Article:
Not My Feminism

One of the most prominent pioneers of second wave feminism, Germaine Greer, recently came under fire for transphobic comments she made regarding famous reality TV star, Caitlyn Jenner. Earlier this year Jenner revealed she was transgender, identifying as female since birth. “Just because you lop off your dick and then wear a dress doesn’t make you a f***ing woman,” said Greer, once again bringing to attention a growing problem within the feminist movement: the battle of the generations.

Greer, who jokes that transgender people should “try being an old woman,” epitomises a feminism that is neglectful of the different intersections of oppression. Feminism was founded on the premise of fighting subjugation, and the truth is that some women are more oppressed than others. It must however be taken into account that Greer fought battles for women that young white British women now cannot even begin to comprehend. She lived at a time when there were very concrete institutional roles for women as homemakers and housewives. Whilst these pressures do subtly exist today (see the wage gap, thought to be caused by the economic complications of maternity leave), in Britain now young women are encouraged just as much as men to pursue careers outside of the realm of childcare.

Greer not only grew up in a time period where women were second class citizens, but also a society where transgender people resolutely had no voice. As a feminist Greer has pioneered societal change; surely she should practice what she preaches and encourage the changes that are now occurring in terms of attitudes towards oppressed minorities. Women gained a voice because of second wave feminism and we should be grateful for that; however it defeats the point of liberation if it comes at the cost of ignorance towards new voices.

But how, you may argue, can we label Greer as a transphobe when she later went on to say she would use the pronouns a person prefers “as a courtesy.” Wow what a saint! I love it when people are decent human beings! This culture of deflecting a persons’ responsibility to take account for their actions in an “I’m not homophobic – I have a gay friend” fashion is dangerous.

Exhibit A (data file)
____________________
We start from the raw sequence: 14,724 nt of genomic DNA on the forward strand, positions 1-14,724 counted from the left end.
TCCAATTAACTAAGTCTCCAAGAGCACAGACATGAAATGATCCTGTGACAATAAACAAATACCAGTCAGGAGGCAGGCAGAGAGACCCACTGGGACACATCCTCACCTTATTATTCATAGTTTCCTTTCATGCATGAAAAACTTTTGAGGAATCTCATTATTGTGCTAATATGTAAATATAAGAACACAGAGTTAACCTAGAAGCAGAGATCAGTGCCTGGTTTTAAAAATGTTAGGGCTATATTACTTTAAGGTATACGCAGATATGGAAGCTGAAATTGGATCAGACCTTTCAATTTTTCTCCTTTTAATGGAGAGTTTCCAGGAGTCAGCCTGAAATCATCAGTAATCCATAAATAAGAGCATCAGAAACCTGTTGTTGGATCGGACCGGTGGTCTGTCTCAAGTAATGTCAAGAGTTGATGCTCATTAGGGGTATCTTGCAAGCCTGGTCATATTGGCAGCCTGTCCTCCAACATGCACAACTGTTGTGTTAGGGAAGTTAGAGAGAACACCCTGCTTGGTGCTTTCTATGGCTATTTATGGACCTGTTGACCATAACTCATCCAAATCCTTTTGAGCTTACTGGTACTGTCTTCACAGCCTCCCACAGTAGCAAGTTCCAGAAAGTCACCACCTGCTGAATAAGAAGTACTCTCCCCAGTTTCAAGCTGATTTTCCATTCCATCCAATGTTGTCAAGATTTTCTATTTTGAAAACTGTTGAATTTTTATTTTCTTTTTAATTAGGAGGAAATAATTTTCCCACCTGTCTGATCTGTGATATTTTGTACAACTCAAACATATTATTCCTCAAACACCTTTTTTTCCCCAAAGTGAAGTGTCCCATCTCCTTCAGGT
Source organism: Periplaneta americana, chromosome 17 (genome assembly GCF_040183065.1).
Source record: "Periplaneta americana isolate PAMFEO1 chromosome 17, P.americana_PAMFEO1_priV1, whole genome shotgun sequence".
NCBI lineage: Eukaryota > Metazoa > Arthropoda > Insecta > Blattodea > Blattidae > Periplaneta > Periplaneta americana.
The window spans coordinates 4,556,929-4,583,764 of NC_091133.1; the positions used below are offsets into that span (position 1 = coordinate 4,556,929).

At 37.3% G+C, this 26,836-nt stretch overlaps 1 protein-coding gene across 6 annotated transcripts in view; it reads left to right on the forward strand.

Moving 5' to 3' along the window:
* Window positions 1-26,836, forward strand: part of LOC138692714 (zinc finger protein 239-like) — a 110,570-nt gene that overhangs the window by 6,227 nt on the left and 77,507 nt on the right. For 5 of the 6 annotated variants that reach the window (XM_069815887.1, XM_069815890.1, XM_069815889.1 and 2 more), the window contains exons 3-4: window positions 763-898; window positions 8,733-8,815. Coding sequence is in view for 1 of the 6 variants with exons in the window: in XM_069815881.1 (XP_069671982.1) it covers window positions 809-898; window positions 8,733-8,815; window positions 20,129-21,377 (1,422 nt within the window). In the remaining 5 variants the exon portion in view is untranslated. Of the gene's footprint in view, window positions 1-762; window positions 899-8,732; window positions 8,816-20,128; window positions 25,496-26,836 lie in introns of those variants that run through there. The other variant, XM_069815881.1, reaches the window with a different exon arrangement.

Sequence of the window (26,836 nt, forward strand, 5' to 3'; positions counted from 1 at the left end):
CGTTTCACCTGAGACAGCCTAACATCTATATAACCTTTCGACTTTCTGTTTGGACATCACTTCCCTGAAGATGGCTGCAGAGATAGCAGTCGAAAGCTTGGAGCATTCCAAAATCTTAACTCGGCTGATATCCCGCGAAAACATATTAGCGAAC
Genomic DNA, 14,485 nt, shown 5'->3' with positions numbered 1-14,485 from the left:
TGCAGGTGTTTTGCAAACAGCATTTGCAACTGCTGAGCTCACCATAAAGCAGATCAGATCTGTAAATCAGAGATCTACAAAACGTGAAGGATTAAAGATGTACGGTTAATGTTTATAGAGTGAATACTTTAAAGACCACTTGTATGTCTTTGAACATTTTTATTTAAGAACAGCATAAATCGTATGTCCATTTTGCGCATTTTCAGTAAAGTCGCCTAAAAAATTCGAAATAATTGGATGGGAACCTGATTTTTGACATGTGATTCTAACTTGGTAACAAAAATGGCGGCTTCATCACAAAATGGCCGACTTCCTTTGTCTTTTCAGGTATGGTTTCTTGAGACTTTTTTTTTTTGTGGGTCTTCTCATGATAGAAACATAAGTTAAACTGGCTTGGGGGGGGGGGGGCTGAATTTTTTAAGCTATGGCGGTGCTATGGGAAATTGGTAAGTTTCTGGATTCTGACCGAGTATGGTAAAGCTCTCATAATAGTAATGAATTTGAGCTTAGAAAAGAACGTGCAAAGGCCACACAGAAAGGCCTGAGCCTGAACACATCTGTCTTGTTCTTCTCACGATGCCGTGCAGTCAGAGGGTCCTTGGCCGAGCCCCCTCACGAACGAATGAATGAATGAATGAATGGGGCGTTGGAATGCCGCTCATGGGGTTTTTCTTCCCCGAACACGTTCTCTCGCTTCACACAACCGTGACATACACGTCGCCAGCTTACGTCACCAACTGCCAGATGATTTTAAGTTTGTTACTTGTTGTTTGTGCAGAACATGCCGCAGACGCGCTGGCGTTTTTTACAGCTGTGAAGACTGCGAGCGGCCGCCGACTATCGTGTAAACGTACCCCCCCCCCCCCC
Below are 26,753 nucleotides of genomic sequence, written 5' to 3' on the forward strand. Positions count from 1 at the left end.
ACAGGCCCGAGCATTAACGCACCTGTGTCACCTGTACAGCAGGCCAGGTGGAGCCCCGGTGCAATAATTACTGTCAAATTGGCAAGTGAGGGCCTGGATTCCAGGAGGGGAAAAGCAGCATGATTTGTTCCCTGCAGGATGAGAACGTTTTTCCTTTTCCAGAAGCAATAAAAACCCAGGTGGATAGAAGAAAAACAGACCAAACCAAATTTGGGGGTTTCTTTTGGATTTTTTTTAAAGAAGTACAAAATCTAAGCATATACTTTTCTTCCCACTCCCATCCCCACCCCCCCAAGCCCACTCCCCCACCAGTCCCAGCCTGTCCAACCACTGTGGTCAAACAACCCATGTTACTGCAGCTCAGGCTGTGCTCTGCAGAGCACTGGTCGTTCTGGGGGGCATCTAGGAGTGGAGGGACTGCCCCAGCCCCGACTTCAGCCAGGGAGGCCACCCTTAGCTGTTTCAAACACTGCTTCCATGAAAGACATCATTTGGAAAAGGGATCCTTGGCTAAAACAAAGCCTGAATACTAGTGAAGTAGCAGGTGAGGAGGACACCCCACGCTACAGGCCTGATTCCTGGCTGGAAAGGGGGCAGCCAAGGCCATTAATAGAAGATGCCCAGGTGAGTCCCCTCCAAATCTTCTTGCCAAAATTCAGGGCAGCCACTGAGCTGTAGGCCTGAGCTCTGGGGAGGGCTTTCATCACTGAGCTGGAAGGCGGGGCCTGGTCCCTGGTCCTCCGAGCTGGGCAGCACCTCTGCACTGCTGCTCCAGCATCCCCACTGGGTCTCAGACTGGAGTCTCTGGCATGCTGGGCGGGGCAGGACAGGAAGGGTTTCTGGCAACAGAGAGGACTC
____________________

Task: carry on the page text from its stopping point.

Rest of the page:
Trans-inclusivity is inalienable from modern feminism, which strives to be an intersectional movement that accounts for the fact that people experience oppression differently. This can be proven by the fact that the wage gap for non-white men is bigger than it is for white women. White women earn 78p for every white man’s pound, whilst black men earn 75 and Hispanic men an even lower 67. “It is simply not true that intersexual people suffer in a way that other people don’t suffer,” says Greer, communicating her obvious disdain of the third (or arguably even fourth) wave feminist movement. To ignore these explicit indicators that gender doesn’t exist in a separate paradigm of oppression is to uphold a type of feminism meaningless to the modern western world.

Greer’s protestations that trans-women do not “look like, sound like or behave like women” are quite frankly preposterous. Why a feminist, an advocate for equality of all genders, would use gender roles that are consistently used to oppress women as an argument against the validity of transgender identities is beyond me. Greer is regressing feminism and unfortunately she has the influence and prominence to do so.

YES, freedom of speech is an intrinsic human right and of the utmost importance, but do you know what else is an intrinsic human right? Being able to live happily, comfortably and freely without fear of persecution, without fear of having horrible words thrown at you in the street, without fear that this comfort will be disturbed by someone purposely misgendering you. These are the actions which Greer’s words inspire. Transphobia cannot be defended on the grounds of freedom of speech when trans-women are being murdered because of such speech. When people hear hate, they spread hate. These attitudes are perpetuated by allowing them.

That being said I do not agree with Greer being banned from several university campuses where she was due to give talks, completely unrelated to transgender issues. The idea of safe spaces is an important and prominent one currently in the media; students should feel able to fully express themselves without fear of being made to feel uncomfortable. However restricting the freedom of individuals like Greer to share their life experiences, whilst also providing students with a valuable learning opportunity, is redundant. Cardiff University stated, “We in no way condone discriminatory comments of any kind,” as justification for the cancelling of the lecture. Many argue this directly contrasts the legal right of universities “to ensure that freedom of speech within the law is secured,” and that ideas progress only through argument; by banning certain opinion we uphold the status quo and stunt change.

More outrage has been sparked over the repercussions of Greer’s remarks rather than the remarks themselves. This is because the effects of the repercussions, an affront to freedom of speech, anger and enthuse the majority; whilst the effects of the remarks anger a small minority: trans-people. This reflects the struggles of minorities in society to have their voice heard and we as feminists have a duty to amplify those voices, not vilify and alienate them.

About Fiona Sullivan
Fiona is an editor for whippersnapper and a 17 year-old student from London with a keen interest in politics. A fervent socialist, she believes that capitalism is a system of disadvantage that is intrinsically linked to marginalisation. She is passionate about LGBT issues and intersectional feminism. When not studying she can be found reading Owen Jones, praying to Jeremy Corbyn and being cynical.